State Rep. Duane Hall quietly resigned his position as chairman of the North Carolina Courts Commission in the weeks after accusations of sexual misconduct surfaced.
Gov. Roy Cooper appointed Rep. Joe John, who like Hall is a Wake County Democrat, as chairman of the commission April 6.
Cooper had called on Hall to resign his legislative seat after multiple people, some of them unnamed, accused him of sexually harassing women in reports by the left-leaning N.C. Policy Watch website.
Hall, 51, admitted to N&O columnist Ned Barnett that he inappropriately kissed a Democratic Party official. But he has repeatedly denied that he ever sexually harassed anyone.
Hall resigned on March 12, in a short letter saying his resignation would be effective immediately. Just five days before Hall's resignation, the NC Insider asked Cooper's spokesman, Ford Porter, whether Cooper would ask for Hall to resign his Courts Commission seat. On March 7, Porter said "The governor has called for him to step down from the legislature and does not believe he should continue to serve on the commission. We are continuing to review all options."
The commission is a group of lawmakers, lawyers, judges and others involved in the judicial system that evaluates changes to the courts. The group is also able to make recommendations to the General Assembly. Most recently it had a role in helping pass juvenile justice reform in 2017.
John is a former Guilford County District Court judge, chief District Court judge and resident Superior Court judge. In the appointment letter, Cooper wrote that John's "leadership will be invaluable in helping to move our state forward."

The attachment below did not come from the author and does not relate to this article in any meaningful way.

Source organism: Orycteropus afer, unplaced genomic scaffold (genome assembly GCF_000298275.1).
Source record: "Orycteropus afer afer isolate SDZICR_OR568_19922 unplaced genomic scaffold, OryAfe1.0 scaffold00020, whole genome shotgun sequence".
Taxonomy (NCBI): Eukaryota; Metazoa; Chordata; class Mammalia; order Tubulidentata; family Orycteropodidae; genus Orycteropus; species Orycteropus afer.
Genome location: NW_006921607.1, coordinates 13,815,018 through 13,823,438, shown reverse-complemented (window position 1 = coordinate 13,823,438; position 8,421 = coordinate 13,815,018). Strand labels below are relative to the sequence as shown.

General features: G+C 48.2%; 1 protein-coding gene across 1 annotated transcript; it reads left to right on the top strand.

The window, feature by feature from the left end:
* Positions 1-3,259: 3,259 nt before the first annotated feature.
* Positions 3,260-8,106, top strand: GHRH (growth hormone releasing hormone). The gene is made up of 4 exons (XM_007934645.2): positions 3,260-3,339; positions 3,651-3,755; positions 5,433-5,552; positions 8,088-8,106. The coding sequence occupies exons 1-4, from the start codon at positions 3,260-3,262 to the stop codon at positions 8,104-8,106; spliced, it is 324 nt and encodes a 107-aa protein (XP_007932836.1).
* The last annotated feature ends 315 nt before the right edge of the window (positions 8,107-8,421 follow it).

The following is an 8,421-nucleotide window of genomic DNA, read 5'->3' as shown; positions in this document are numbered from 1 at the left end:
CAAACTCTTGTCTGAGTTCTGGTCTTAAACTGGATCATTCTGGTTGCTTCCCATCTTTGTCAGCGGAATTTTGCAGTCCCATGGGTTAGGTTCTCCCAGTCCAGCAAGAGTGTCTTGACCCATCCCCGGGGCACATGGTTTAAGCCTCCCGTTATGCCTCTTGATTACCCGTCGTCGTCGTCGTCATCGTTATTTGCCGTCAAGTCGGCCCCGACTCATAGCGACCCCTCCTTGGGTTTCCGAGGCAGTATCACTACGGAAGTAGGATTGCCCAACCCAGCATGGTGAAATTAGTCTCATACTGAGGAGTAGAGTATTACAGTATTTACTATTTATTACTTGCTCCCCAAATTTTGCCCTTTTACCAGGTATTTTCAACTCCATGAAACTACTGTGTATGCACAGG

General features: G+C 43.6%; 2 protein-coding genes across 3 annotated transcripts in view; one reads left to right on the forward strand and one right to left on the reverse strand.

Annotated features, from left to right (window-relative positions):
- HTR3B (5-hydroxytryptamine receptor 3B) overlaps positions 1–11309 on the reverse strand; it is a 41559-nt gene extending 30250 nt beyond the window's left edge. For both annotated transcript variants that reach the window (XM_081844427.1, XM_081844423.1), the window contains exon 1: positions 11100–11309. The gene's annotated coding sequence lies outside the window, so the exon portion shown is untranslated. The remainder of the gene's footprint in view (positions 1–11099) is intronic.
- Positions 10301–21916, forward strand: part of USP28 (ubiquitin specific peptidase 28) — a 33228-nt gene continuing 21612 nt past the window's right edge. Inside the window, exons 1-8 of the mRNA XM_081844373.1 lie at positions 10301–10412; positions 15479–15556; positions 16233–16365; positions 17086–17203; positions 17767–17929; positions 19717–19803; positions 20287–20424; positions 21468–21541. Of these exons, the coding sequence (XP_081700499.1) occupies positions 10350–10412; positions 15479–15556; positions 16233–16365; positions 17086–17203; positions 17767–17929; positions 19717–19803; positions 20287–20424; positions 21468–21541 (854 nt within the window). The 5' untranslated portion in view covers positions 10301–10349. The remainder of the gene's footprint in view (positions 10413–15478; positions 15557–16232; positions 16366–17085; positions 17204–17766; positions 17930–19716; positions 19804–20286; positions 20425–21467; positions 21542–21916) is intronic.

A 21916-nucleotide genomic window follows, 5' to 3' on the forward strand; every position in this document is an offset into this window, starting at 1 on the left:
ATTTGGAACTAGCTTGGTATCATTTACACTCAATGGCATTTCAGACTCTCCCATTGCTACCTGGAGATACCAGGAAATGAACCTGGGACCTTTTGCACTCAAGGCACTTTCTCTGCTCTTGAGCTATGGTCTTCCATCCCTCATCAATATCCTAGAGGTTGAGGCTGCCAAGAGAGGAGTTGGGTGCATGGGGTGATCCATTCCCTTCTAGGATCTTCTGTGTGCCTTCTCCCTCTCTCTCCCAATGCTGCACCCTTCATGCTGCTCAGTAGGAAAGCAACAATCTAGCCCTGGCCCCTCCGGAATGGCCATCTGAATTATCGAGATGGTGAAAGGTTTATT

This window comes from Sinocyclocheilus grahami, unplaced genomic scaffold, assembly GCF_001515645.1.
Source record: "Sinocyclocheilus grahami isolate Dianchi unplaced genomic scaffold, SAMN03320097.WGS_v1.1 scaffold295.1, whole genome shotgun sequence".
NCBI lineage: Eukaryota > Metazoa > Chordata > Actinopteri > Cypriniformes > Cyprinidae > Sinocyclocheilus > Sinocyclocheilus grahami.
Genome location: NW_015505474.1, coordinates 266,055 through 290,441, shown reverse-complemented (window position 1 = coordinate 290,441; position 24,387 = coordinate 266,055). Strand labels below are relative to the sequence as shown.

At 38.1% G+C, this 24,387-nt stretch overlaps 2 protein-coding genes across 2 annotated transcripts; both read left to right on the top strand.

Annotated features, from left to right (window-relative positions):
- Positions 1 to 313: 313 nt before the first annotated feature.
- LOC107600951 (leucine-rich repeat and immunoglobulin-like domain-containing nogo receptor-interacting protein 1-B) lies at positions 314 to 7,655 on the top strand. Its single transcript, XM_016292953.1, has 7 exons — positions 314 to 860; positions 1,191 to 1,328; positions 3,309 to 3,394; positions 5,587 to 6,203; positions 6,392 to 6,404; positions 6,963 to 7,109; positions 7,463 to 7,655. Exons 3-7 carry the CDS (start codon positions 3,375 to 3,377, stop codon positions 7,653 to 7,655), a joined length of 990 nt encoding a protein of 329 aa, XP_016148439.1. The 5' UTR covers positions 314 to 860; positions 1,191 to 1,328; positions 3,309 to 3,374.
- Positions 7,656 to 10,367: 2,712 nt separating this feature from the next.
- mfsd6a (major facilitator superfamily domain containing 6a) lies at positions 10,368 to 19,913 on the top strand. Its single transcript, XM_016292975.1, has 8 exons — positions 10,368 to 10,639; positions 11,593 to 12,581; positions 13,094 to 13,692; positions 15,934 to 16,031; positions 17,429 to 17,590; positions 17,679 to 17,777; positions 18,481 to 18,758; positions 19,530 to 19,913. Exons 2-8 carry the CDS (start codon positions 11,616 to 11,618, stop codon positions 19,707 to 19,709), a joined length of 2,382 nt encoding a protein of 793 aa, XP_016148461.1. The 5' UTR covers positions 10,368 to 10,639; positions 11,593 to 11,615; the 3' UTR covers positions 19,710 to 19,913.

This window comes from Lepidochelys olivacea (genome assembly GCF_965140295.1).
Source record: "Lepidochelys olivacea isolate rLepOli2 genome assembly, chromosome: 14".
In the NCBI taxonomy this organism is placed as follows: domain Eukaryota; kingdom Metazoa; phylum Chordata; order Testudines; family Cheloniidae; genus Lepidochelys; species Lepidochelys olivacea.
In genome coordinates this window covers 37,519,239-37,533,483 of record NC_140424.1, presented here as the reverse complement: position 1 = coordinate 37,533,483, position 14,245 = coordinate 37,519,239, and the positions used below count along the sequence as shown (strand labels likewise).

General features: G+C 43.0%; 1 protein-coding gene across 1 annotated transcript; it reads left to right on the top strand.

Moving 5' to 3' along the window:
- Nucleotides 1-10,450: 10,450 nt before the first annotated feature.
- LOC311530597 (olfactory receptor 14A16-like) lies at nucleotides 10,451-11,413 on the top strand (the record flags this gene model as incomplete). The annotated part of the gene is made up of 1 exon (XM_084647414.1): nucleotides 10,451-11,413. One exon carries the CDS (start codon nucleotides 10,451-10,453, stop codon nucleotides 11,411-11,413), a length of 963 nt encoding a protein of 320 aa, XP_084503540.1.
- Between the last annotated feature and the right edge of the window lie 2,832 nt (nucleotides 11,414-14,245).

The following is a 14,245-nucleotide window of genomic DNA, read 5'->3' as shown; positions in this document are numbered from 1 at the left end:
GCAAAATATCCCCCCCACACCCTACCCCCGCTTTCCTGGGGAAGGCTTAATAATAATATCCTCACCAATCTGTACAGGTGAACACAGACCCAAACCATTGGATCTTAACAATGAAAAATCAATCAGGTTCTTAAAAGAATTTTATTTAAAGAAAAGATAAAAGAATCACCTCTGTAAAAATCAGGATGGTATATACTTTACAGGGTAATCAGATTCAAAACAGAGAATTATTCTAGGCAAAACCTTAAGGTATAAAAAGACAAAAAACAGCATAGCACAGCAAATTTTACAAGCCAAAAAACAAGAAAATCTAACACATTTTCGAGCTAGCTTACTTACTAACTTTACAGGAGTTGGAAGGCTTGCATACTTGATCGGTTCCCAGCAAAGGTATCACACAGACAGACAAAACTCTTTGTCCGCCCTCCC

Another call for resignation
The Young Democrats of North Carolina are formally calling for Hall to resign and drop out of the House District 11 race.
A resolution calling for Hall's resignation was unanimously passed on April 8 during the group's state convention. The College Democrats of North Carolina and the North Carolina Association of Teen Democrats also supported the resolution.
Young Democrats of North Carolina members have been actively calling for Hall to resign since the allegations first surfaced in late February, but had not formally taken action on the matter.
Allison Dahle, a first-time candidate, is challenging Hall in the Democratic primary.
According to the resolution, "multiple people witnessed first-hand and attempted to intervene with Representative Hall harassing a woman at the 2016 Equality NC Gala," that he has "admitted to unwanted sexual conduct," and that Hall's "actions make it impossible for him to do the job he was elected to do representing Democratic values."
And "most importantly," the resolution reads, "(the Young Democrats of North Carolina) should take immediate action to stand with the women of this party, especially with the young women who have bravely come forward to say that Time's Up."
There has been no formal action taken against Hall in the General Assembly.